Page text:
Sprint Corp., the third-largest U.S. mobile-phone company, was acquired in July by SoftBank Corp., the Japanese carrier run by billionaire Masayoshi Son. SoftBank is giving Sprint a cash infusion to help upgrade its technology and make it more competitive.
Deutsche Telekom AG’s T-Mobile US Inc., the fourth-largest U.S. carrier, merged with MetroPCS Communications Inc. in May and is introducing more aggressive wireless prices and plans. And Dish Network Corp. Chairman Charlie Ergen has been amassing wireless airwaves with an eye to entering the market. Like his dealmaking competitors, Verizon CEO Lowell McAdam is betting that demand for wireless devices and services still has significant room to grow.
“Where could you go out and buy a business that has no integration risk, that has a great path in front of it for additional growth, that has 50 percent margins?” McAdam, 59, said in an interview. “This is really a unique asset.”
Verizon’s biggest rival, AT&T Inc., has also continued to scour the U.S. for mobile-phone assets, agreeing in July to buy prepaid carrier Leap Wireless International Inc. Yet AT&T is also beginning to look elsewhere for investments, saying this year that Europe may offer attractive options.
Verizon has depended on the steadiness of its wireless venture to offset a decline in landline customers, whom it’s trying to keep by investing in fiber-optic lines for high-speed Internet service. Wireless accounted for 66 percent of Verizon’s 2012 revenue and almost all of its operating income. The carrier also relies on the mobile business to help fund its dividend, which amounted to about $5.2 billion last year.
The company said yesterday that it would increase its dividend 2.9 percent to 53 cents a quarter.
Verizon Wireless posted $75.9 billion in operating revenue last year and $39.5 billion in the first half of this year. Its operating income margin was 32.6 percent in the first half.
Verizon would owe a breakup fee to Vodafone of $10 billion if it can’t get financing for the deal, or $4.64 billion if Verizon’s board changes its recommendation to shareholders to vote in favor of the transaction. Vodafone would owe $1.55 billion to Verizon if its board changes its mind, and either side would pay $1.55 billion to the other if shareholders turn down the transaction. Vodafone also would have to pay the $1.55 billion if it gets an unfavorable tax ruling that makes it too onerous to complete the deal.
Four companies came together to form Verizon Wireless. In 1999, Vodafone bought U.S.-based AirTouch Communications Inc., outbidding Bell Atlantic for what was then the world’s largest wireless company. Then Vodafone agreed they would form a nationwide mobile network with Bell Atlantic, which had just merged with GTE Corp. to create Verizon Communications.
As Verizon Wireless went on an acquisition spree, buying spectrum and companies to become the biggest U.S. mobile operator, Vodafone didn’t receive a dividend payment from the business for years. When Vodafone finally got a payout last year, it was the first since 2005.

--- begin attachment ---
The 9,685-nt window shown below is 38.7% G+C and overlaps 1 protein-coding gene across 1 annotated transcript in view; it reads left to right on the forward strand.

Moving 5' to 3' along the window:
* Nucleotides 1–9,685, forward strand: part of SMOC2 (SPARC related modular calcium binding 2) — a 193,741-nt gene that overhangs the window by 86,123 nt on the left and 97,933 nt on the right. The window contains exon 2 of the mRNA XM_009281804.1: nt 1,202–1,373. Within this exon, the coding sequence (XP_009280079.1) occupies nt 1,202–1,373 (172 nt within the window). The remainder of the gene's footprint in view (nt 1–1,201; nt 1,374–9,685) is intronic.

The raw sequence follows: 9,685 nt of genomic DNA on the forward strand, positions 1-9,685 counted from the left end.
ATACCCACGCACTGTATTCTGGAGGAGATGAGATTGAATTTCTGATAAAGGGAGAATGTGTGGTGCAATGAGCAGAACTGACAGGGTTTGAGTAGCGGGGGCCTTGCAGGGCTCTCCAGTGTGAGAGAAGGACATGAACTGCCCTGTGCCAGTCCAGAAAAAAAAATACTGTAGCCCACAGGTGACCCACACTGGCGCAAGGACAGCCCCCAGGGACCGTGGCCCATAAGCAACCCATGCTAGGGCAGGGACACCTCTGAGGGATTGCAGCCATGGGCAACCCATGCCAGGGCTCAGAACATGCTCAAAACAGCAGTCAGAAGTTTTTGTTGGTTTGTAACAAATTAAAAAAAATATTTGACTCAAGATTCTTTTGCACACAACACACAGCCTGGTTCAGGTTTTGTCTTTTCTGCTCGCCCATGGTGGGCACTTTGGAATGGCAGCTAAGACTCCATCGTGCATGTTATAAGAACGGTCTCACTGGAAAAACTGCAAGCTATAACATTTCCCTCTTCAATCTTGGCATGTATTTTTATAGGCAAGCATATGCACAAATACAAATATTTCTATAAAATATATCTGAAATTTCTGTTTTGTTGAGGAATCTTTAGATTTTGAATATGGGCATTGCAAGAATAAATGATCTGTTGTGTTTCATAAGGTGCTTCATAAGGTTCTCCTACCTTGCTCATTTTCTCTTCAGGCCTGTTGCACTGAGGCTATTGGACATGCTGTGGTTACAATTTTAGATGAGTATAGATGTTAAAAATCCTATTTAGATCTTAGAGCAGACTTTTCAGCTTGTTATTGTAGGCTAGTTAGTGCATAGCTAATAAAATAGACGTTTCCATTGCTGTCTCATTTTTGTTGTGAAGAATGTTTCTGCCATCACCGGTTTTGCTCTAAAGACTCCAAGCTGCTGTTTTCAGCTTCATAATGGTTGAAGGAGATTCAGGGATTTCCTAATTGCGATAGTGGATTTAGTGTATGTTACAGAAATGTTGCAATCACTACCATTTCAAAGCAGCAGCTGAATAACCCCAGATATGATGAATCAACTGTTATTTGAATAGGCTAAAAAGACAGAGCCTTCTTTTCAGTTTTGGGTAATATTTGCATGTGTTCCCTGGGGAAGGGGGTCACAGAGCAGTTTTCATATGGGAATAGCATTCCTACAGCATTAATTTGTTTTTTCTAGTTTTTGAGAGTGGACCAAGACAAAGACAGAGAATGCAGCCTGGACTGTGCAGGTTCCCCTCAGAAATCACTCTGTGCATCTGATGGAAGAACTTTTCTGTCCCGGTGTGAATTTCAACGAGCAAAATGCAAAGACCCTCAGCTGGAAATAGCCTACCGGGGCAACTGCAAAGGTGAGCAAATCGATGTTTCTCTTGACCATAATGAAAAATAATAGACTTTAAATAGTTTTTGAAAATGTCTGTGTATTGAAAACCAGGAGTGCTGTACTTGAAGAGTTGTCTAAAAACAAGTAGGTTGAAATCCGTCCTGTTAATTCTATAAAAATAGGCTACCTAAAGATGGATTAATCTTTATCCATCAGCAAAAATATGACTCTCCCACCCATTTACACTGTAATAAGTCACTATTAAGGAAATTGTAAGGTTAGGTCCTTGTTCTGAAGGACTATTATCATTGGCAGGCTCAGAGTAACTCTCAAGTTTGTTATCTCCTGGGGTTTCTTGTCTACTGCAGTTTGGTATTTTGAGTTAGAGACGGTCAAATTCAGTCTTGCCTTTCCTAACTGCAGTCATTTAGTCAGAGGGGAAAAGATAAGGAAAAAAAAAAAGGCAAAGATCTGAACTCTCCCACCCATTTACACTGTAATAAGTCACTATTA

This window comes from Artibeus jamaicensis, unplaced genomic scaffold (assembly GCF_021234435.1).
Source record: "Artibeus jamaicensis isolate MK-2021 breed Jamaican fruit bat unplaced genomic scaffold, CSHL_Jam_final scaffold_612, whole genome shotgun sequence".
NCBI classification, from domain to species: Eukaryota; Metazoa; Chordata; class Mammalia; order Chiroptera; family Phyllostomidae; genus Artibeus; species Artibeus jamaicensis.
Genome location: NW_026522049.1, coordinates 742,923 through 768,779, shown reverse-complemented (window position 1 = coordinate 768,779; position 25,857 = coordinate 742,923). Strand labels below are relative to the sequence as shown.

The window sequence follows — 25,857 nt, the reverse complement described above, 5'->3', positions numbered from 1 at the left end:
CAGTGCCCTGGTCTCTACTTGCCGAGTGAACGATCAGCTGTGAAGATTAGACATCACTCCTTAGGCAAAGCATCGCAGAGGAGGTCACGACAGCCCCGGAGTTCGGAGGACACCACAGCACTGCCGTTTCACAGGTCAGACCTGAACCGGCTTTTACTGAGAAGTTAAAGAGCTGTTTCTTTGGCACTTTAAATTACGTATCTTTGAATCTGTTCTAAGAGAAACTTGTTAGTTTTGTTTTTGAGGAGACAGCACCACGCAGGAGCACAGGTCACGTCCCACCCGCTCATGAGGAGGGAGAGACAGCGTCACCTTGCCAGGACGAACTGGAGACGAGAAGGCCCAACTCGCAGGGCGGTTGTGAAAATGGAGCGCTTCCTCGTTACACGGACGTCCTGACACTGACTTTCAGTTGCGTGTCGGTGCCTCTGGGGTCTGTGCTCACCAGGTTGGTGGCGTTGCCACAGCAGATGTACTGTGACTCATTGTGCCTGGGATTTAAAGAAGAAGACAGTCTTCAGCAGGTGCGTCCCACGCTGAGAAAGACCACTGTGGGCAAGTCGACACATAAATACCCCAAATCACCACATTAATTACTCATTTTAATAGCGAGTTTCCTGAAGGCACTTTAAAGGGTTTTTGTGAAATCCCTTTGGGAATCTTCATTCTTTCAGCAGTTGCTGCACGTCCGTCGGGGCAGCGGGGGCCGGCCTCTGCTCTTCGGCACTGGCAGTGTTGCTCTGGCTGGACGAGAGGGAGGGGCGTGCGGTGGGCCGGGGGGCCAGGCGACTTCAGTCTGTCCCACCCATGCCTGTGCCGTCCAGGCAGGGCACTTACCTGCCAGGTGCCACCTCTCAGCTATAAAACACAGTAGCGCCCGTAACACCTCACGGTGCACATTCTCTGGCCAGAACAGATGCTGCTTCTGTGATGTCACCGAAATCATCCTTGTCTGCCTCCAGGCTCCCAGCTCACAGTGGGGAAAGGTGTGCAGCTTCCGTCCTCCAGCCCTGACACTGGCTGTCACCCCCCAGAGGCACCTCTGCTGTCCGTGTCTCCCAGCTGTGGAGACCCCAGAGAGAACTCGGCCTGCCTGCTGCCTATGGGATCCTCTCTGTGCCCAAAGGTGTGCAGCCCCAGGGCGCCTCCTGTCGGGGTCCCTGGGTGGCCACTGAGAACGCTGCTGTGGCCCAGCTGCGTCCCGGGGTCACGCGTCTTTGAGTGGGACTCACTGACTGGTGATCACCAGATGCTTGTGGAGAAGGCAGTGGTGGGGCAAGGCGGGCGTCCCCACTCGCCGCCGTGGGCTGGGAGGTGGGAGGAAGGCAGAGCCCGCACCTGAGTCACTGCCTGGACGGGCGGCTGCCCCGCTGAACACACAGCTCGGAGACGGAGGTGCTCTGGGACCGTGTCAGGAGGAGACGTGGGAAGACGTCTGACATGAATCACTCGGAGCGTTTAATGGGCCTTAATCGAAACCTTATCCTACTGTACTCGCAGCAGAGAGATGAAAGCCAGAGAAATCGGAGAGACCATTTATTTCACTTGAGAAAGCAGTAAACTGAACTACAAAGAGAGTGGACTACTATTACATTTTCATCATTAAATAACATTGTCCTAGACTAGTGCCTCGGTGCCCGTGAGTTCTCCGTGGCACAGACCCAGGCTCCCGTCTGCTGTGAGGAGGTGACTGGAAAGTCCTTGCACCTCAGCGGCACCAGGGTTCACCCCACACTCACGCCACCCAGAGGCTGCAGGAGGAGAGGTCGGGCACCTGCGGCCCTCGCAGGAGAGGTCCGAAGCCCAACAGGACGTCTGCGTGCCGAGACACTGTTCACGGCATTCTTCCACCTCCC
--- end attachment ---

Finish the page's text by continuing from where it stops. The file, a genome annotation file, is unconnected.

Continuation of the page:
For Vodafone, the deal caps Colao’s efforts to exit joint ventures where the company doesn’t have full control. In the past three years, Vodafone has divested stakes in French carrier SFR as well as holdings in Asia and Poland.
The size of the Verizon deal still doesn’t shatter Vodafone’s earlier M&A record. The company’s previous incarnation, Vodafone AirTouch Plc, spent more than 150 billion euros in 2000 -- $200 billion at today’s exchange rates and about $142 billion at the time the transaction was completed -- to acquire Germany’s Mannesmann. Time Warner’s merger with AOL was valued at as much as $186 billion when it was announced. The collapse of the technology bubble made it worth $124 billion in cash and stock by the time the two combined in 2001.
Based on announced values, Verizon’s buyout would rank third, after the other two transactions.
The cash from the U.S. stake sale gives Vodafone the wherewithal to make acquisitions and expand into faster-growing regions and businesses. In June, Vodafone agreed to buy Germany’s largest cable company, Kabel Deutschland Holding AG, for $10 billion, part of a shift in strategy to sell a bundle of wireless, landline Internet and television services.
Nick Read, head of Vodafone’s operations in Africa, Asia and the Middle East, has said the company is looking for opportunities to get bigger in Africa, where profit is predicted to overtake southern Europe in a few years.
The Verizon agreement doesn’t mean Vodafone is done with the U.S. either, Colao said on the conference call.
“It is not a big retreat,” he said. “We have just monetized a big value for our shareholders from our U.S. investment. It is not a retreat in any way.”
Vodafone also has considered an acquisition of Italy’s Fastweb SpA, people familiar with the matter told Bloomberg News in June. The Spanish cable company Ono is a possible target as well, CCS Insight’s Mann said.
“In addition, Vodafone itself could prove a potential takeover target as its high cash pile now makes it attractive to potential bidders,” Mann said. “AT&T has been mentioned as one possible suitor after CEO Randall Stephenson said that it was looking at opportunities to expand outside the U.S.”
Still, moving into Europe would be risky, Mann said.
“Different network technologies would limit potential cost savings, and the competitive and regulatory environment is more challenging than in the U.S.,” he said.